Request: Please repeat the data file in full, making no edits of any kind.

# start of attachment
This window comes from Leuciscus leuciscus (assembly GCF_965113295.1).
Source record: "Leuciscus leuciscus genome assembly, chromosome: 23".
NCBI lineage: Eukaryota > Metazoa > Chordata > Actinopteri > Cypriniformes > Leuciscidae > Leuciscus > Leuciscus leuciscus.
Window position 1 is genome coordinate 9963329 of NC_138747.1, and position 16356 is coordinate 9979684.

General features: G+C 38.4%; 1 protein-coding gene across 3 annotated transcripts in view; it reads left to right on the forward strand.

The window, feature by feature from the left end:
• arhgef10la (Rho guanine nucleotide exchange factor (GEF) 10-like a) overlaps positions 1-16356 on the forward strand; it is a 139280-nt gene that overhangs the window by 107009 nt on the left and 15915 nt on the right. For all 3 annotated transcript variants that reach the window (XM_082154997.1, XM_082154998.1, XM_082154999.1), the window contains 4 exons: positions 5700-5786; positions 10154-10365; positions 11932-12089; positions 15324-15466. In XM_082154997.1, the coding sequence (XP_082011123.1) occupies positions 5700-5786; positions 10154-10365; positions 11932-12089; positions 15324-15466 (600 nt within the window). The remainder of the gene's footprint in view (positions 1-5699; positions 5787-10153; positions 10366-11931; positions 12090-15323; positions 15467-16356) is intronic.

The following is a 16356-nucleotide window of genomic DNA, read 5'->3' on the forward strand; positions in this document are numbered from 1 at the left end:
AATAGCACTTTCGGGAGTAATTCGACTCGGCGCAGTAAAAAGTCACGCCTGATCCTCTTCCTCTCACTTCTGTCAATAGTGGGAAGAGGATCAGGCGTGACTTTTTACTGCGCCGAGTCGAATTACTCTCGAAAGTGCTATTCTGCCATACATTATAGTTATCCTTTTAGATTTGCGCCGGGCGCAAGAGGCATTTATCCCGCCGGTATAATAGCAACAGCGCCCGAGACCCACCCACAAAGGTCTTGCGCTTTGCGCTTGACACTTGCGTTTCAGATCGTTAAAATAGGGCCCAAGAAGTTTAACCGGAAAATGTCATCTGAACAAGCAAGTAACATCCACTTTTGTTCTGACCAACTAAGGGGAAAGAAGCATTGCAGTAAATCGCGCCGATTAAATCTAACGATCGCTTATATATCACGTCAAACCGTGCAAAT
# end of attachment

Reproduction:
This window comes from Leuciscus leuciscus (assembly GCF_965113295.1).
Source record: "Leuciscus leuciscus genome assembly, chromosome: 23".
NCBI lineage: Eukaryota > Metazoa > Chordata > Actinopteri > Cypriniformes > Leuciscidae > Leuciscus > Leuciscus leuciscus.
Window position 1 is genome coordinate 9963329 of NC_138747.1, and position 16356 is coordinate 9979684.

General features: G+C 38.4%; 1 protein-coding gene across 3 annotated transcripts in view; it reads left to right on the forward strand.

The window, feature by feature from the left end:
• arhgef10la (Rho guanine nucleotide exchange factor (GEF) 10-like a) overlaps positions 1-16356 on the forward strand; it is a 139280-nt gene that overhangs the window by 107009 nt on the left and 15915 nt on the right. For all 3 annotated transcript variants that reach the window (XM_082154997.1, XM_082154998.1, XM_082154999.1), the window contains 4 exons: positions 5700-5786; positions 10154-10365; positions 11932-12089; positions 15324-15466. In XM_082154997.1, the coding sequence (XP_082011123.1) occupies positions 5700-5786; positions 10154-10365; positions 11932-12089; positions 15324-15466 (600 nt within the window). The remainder of the gene's footprint in view (positions 1-5699; positions 5787-10153; positions 10366-11931; positions 12090-15323; positions 15467-16356) is intronic.

The following is a 16356-nucleotide window of genomic DNA, read 5'->3' on the forward strand; positions in this document are numbered from 1 at the left end:
AATAGCACTTTCGGGAGTAATTCGACTCGGCGCAGTAAAAAGTCACGCCTGATCCTCTTCCTCTCACTTCTGTCAATAGTGGGAAGAGGATCAGGCGTGACTTTTTACTGCGCCGAGTCGAATTACTCTCGAAAGTGCTATTCTGCCATACATTATAGTTATCCTTTTAGATTTGCGCCGGGCGCAAGAGGCATTTATCCCGCCGGTATAATAGCAACAGCGCCCGAGACCCACCCACAAAGGTCTTGCGCTTTGCGCTTGACACTTGCGTTTCAGATCGTTAAAATAGGGCCCAAGAAGTTTAACCGGAAAATGTCATCTGAACAAGCAAGTAACATCCACTTTTGTTCTGACCAACTAAGGGGAAAGAAGCATTGCAGTAAATCGCGCCGATTAAATCTAACGATCGCTTATATATCACGTCAAACCGTGCAAAT